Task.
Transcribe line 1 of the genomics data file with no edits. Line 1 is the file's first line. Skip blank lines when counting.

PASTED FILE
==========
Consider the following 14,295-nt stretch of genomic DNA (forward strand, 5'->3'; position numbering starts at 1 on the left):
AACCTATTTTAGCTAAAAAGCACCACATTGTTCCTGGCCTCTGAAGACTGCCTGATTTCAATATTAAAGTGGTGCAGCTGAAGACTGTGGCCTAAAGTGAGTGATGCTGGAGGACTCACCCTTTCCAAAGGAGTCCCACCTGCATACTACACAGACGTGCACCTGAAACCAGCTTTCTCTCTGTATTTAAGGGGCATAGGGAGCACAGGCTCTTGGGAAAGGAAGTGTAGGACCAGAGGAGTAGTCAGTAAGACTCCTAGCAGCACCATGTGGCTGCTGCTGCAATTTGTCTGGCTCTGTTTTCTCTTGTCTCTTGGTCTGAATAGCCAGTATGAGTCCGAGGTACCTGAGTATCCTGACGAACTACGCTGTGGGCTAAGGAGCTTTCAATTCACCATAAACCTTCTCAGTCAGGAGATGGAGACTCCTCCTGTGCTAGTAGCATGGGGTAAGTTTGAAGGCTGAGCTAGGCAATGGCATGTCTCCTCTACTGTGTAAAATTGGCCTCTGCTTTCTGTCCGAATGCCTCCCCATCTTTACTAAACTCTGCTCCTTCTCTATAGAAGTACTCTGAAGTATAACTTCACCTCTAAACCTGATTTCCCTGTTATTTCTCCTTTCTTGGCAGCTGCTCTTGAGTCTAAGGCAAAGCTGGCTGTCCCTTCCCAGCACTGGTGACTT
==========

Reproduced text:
Consider the following 14,295-nt stretch of genomic DNA (forward strand, 5'->3'; position numbering starts at 1 on the left):